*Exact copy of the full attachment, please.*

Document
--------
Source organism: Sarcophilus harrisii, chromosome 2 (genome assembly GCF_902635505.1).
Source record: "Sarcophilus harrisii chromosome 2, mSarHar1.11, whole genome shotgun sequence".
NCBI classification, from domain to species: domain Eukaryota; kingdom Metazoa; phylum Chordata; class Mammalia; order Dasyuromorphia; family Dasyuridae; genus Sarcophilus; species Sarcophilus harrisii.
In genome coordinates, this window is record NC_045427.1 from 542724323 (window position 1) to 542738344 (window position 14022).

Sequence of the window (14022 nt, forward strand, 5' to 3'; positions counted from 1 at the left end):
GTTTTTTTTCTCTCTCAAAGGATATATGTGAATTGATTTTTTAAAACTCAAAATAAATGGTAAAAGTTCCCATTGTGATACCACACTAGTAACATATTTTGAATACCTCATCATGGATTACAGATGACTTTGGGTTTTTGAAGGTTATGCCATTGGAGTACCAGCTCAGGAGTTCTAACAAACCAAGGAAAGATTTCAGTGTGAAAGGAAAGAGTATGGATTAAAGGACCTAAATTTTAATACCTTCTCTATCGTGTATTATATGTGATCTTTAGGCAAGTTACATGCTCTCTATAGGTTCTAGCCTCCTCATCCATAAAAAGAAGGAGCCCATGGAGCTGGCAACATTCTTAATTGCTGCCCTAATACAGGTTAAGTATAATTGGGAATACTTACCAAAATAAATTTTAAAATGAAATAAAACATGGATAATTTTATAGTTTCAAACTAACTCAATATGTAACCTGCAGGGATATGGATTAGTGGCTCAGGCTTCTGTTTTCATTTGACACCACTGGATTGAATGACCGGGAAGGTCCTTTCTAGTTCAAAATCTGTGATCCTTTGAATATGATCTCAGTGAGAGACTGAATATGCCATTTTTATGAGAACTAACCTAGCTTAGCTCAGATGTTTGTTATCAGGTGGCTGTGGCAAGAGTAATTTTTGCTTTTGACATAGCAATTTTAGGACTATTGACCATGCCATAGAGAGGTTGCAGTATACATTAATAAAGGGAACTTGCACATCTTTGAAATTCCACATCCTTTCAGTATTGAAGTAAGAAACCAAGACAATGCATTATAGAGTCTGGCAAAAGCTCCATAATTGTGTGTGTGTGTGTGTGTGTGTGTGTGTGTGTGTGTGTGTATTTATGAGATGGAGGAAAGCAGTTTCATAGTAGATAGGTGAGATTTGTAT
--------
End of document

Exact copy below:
Source organism: Sarcophilus harrisii, chromosome 2 (genome assembly GCF_902635505.1).
Source record: "Sarcophilus harrisii chromosome 2, mSarHar1.11, whole genome shotgun sequence".
NCBI classification, from domain to species: domain Eukaryota; kingdom Metazoa; phylum Chordata; class Mammalia; order Dasyuromorphia; family Dasyuridae; genus Sarcophilus; species Sarcophilus harrisii.
In genome coordinates, this window is record NC_045427.1 from 542724323 (window position 1) to 542738344 (window position 14022).

Sequence of the window (14022 nt, forward strand, 5' to 3'; positions counted from 1 at the left end):
GTTTTTTTTCTCTCTCAAAGGATATATGTGAATTGATTTTTTAAAACTCAAAATAAATGGTAAAAGTTCCCATTGTGATACCACACTAGTAACATATTTTGAATACCTCATCATGGATTACAGATGACTTTGGGTTTTTGAAGGTTATGCCATTGGAGTACCAGCTCAGGAGTTCTAACAAACCAAGGAAAGATTTCAGTGTGAAAGGAAAGAGTATGGATTAAAGGACCTAAATTTTAATACCTTCTCTATCGTGTATTATATGTGATCTTTAGGCAAGTTACATGCTCTCTATAGGTTCTAGCCTCCTCATCCATAAAAAGAAGGAGCCCATGGAGCTGGCAACATTCTTAATTGCTGCCCTAATACAGGTTAAGTATAATTGGGAATACTTACCAAAATAAATTTTAAAATGAAATAAAACATGGATAATTTTATAGTTTCAAACTAACTCAATATGTAACCTGCAGGGATATGGATTAGTGGCTCAGGCTTCTGTTTTCATTTGACACCACTGGATTGAATGACCGGGAAGGTCCTTTCTAGTTCAAAATCTGTGATCCTTTGAATATGATCTCAGTGAGAGACTGAATATGCCATTTTTATGAGAACTAACCTAGCTTAGCTCAGATGTTTGTTATCAGGTGGCTGTGGCAAGAGTAATTTTTGCTTTTGACATAGCAATTTTAGGACTATTGACCATGCCATAGAGAGGTTGCAGTATACATTAATAAAGGGAACTTGCACATCTTTGAAATTCCACATCCTTTCAGTATTGAAGTAAGAAACCAAGACAATGCATTATAGAGTCTGGCAAAAGCTCCATAATTGTGTGTGTGTGTGTGTGTGTGTGTGTGTGTGTGTGTGTGTATTTATGAGATGGAGGAAAGCAGTTTCATAGTAGATAGGTGAGATTTGTAT